Remote work has become more popular than ever, with both businesses and employees embracing its many benefits: increased flexibility and productivity, reduced commute times and operational costs, and happier workers.
But with remote work becoming more widespread, these same employees and businesses may also be discovering the potential downsides of remote work.
The truth is, remote work isn’t all rainbows and butterflies. If you’re wondering if it’s right for you, here are some things to consider.
Remote work isn’t for every business
Offering remote work isn’t always possible. There are plenty of companies who simply can’t function without having their people onsite. Examples include restaurants, retail outlets, and other service-oriented businesses. From production facilities to shipping companies to construction firms, many organizations need their employees to be physically present.
Other companies have the capacity to offer remote work in a limited capacity for certain kinds of employees or under particular circumstances. These businesses will need to determine where telecommuting will and won’t work and then strive to make it available where, when, and how it makes sense.
Some organizations place a very high value on the connection that comes with sharing ideas, successes, failures, and yes— space— on a day to day basis. While these companies may be well-suited to providing remote work options, if there is a strong commitment to building a culture of in-person collaboration and teamwork, they may not want to.
Business owners will want to carefully evaluate their situation to determine whether or not remote working is a good fit.
Remote work concerns for employers include:
- Employee accountability
- Performance management
- Creating/enforcing remote work policy
- Logistics (training, technology, etc.)
- Data and device security
- Low engagement
- High turnover
These are all valid concerns. In order for a remote work program to be successful, each of these things will need to be addressed through the following.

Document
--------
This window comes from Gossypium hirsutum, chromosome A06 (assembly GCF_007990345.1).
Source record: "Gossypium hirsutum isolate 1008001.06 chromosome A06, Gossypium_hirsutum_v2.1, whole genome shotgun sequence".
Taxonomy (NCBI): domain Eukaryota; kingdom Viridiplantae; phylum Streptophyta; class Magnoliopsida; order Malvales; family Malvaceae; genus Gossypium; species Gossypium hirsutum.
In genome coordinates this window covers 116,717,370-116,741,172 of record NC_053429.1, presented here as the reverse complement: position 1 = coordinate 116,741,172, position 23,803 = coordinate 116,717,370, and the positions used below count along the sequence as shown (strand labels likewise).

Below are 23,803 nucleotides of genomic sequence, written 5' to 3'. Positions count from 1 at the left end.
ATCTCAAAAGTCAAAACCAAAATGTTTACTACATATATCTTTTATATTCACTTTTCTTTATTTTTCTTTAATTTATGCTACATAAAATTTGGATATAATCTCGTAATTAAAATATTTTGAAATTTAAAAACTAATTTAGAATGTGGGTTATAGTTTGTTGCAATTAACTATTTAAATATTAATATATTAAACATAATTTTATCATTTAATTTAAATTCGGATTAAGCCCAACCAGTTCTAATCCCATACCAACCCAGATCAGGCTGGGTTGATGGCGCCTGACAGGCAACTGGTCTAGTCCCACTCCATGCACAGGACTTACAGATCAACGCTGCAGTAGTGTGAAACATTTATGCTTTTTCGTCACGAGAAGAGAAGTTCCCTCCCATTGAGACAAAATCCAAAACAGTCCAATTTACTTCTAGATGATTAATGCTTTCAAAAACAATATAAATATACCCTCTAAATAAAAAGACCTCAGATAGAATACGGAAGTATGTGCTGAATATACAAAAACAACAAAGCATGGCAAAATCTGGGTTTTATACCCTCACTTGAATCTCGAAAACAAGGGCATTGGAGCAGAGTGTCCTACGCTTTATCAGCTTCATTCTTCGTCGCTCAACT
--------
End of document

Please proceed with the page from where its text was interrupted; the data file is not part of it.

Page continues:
1.) A well-thought-out policy
Dealing with remote work in general terms or on a case by case basis may work for a while, but this will eventually lead to more questions than answers. A policy that has set parameters is much easier to execute, enforce, and promote. If you do decide to offer remote options, make sure you’ve designed a plan that is in line with your company values and doubles as an effective recruiting and retention tool.
2.) Plenty of manager and employee training
Managing a team can be difficult no matter where you are, but supervising remote employees brings additional challenges. Make sure anyone who has direct reports receives training on how to effectively support, mentor and evaluate remote employees. You’ll also want to establish clear guidelines for holding remote staff accountable. Your remote employees will need to have expectations spelled out for them. Are they expected to have set hours? How will they track their time and accomplishments? What metrics will they be measured on? Make sure they get full tutorials on all of the technology required to do their jobs. If they are struggling remotely, it will affect performance and morale. And you may never even know about it.
3.) Enhanced communication and technology strategies
Remote teams aren’t just in different offices or departments. They can also be in different cities, countries, and time zones. This makes communication more complex. Make sure you have a variety of ways for your team to reach out and stay connected. Project management, video conference, and instant messaging platforms can all be very helpful additions to your technology toolbox— as long as people are trained and committed to using them.
4.) Finding ways to create and maintain a sense of team cohesion
Depending on just how remote your team is, this may require a significant amount of imagination, creativity, and investment. If your employees are close enough, consider requiring regular meet-ups either at your office or offsite. If your team is more spread out, try getting them together for annual or semi-annual team meetings, retreats, or planning sessions. You may also want to try:
- Hosting local team events that encourage nearby employees to meet in person.
- Sending small groups of employees to relevant industry conferences together
- Assigning internal mentors to new employees or those who have recently joined a new team, project, or department.
- Having regular video chats and calls. Video can also be a great tool to introduce new employees, send messages from leadership, announce company news, recognize team members, or just have a little fun.
If your leadership isn’t ready to tackle these four areas, remote work may not be a good fit for your business. At least not right now, anyway.
A telecommuting strategy isn’t something you can throw together in a haphazard way. Doing so is sure to get you haphazard results. If that’s what you’ve done and it’s not working for you, perhaps it’s time to get a bit more serious about your plan.
When it makes sense and is executed well, remote work can be a great option for many employees and businesses. Why not take the time to find out if you’re one of them?
Content provided by Q4iNetwork and partners
Photo by belchonock